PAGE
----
WASHINGTON – Following reductions to the number of pediatric medical researchers funded by the National Institutes of Health (NIH), U.S. Senators Chris Coons (D-Del.) and Joni Ernst (R-Iowa) re-introduced bipartisan legislation to invest in pediatric scientists and research. The Pediatricians Accelerate Childhood Therapies (PACT) Act would address challenges in researcher recruitment and retention and create a pipeline of early-career pediatric researchers with a focus on those historically underrepresented in research such as women and people of color.
“Investing in early-career pediatric scientists and research will go a long way toward supporting the health of our nation’s children,” said Senator Coons. “By bolstering the pediatric-scientist workforce, with a focus on those historically underrepresented in pediatric research, we are investing in our next generation of science leaders and creating opportunities for advancements that will improve the health of kids in Delaware and across the country.”
“It’s important we help children get access to the innovative cures and treatments they need, and a big part of that is supporting research and researchers,” said Senator Ernst. “This bipartisan bill will bolster pediatric-focused research and in turn help to improve the lives and health of Iowa kids and families.”
“I applaud Senator Coons and Senator Ernst for their bipartisan leadership in reintroducing a bill that includes critical provisions needed to support the development of the next generation of researchers focused on children’s health,”said Larry Moss, MD, president and CEO of Nemours Children’s Health System, which is a member of the Coalition for Pediatric Medical Research. “Supporting early career investigators must be a key priority for the research community, especially in light of the COVID-19 pandemic. This bill is an important step toward improving the health of our country’s children.”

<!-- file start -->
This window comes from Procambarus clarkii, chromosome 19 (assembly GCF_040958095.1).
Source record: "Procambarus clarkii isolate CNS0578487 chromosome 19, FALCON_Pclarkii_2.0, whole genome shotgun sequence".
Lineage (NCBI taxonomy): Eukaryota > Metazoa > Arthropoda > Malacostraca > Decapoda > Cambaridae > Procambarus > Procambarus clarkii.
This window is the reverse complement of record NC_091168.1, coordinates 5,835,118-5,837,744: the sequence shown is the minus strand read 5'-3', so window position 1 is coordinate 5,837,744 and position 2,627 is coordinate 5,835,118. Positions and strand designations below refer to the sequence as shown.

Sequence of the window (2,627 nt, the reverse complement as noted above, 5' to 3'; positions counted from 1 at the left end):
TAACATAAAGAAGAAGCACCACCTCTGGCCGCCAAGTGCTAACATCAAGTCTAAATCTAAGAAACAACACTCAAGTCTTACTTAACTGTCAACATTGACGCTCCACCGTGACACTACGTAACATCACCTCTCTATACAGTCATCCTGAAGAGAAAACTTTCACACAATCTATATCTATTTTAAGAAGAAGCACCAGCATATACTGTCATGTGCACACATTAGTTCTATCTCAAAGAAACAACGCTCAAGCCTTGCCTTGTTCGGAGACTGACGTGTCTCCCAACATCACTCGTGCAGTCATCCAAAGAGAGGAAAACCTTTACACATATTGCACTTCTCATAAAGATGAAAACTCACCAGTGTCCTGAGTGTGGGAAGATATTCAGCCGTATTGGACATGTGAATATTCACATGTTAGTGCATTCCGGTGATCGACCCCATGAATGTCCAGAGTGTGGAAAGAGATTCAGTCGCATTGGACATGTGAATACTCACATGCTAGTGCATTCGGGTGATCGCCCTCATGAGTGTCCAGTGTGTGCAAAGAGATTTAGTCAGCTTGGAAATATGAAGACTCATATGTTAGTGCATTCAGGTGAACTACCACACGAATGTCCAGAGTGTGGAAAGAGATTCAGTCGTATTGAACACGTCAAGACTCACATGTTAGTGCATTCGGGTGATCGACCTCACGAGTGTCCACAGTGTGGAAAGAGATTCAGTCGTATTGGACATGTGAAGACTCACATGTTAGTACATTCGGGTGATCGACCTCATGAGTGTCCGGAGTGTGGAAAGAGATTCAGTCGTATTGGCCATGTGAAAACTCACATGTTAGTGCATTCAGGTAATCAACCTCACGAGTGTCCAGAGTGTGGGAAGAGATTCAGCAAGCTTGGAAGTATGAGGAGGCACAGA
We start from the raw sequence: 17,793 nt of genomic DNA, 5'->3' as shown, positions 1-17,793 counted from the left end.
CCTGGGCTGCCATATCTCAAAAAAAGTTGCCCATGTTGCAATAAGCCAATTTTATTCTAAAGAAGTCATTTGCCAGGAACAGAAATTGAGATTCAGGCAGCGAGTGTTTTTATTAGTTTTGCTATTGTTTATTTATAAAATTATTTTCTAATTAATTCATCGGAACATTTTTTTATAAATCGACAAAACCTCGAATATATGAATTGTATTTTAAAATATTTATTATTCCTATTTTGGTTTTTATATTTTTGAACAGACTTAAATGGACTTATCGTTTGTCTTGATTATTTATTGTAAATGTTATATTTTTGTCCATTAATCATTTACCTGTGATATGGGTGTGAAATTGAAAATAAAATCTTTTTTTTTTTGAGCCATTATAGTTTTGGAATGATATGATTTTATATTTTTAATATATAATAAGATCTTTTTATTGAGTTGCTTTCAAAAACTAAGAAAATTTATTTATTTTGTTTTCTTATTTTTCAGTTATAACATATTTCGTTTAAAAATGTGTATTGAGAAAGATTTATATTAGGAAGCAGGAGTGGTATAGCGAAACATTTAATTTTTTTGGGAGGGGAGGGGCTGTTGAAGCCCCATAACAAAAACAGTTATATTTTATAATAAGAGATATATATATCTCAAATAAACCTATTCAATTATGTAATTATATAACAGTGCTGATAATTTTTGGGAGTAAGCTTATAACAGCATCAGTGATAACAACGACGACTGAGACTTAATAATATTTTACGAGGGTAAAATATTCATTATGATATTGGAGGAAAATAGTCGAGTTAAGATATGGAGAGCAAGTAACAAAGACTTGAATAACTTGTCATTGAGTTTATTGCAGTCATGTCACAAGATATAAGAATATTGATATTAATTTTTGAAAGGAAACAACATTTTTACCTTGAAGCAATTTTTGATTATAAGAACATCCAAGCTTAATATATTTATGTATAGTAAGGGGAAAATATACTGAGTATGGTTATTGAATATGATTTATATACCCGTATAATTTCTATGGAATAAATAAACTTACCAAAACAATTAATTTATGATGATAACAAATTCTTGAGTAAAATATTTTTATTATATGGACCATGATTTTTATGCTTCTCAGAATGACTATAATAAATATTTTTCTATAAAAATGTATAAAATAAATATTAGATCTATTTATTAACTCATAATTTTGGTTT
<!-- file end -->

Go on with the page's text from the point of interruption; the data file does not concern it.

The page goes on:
In addition to Coons and Ernst, the legislation is cosponsored by Senators Roger Wicker (R-Miss.), Michael Bennet (D-Colo.), Cindy Hyde-Smith (R-Miss.), and Bob Casey (D-Pa.).
The bill text can be found here.
Over the past several years, the number of pediatric medical researchers supported by the NIH has been reduced. This includes reductions of Child Health Research Center Awards, which supports fewer than half of the young investigators that it did in 2010. The Pediatric Scientist Development Program has also seen cuts in recent years. These reductions contrast with the consistent increases Congress has provided to the overall NIH budget.
The PACT Act would establish an NIH-wide grant to support early-career pediatric researchers, with a focus on those who have been historically underrepresented in pediatric research, including women and people of color, and researchers from institutions disproportionately serving them. Awards will support a variety of activities that ultimately seek to enable recipients to achieve research independence. The bill also directs the NIH Pediatric Research Consortium to set priorities, improve coordination and collaboration, and identify gaps and opportunities to support the development of new treatments and cures for diseases and conditions that affect children across the country.
In addition to the endorsement of Nemours Children’s Health System and the Coalition for Pediatric Medical Research, the bipartisan legislation is supported by the Burroughs Wellcome Fund, St. Baldrick’s Foundation, the International Eosinophil Society, Kids v. Cancer, and the CURED Foundation. An additional letter of support can be found here.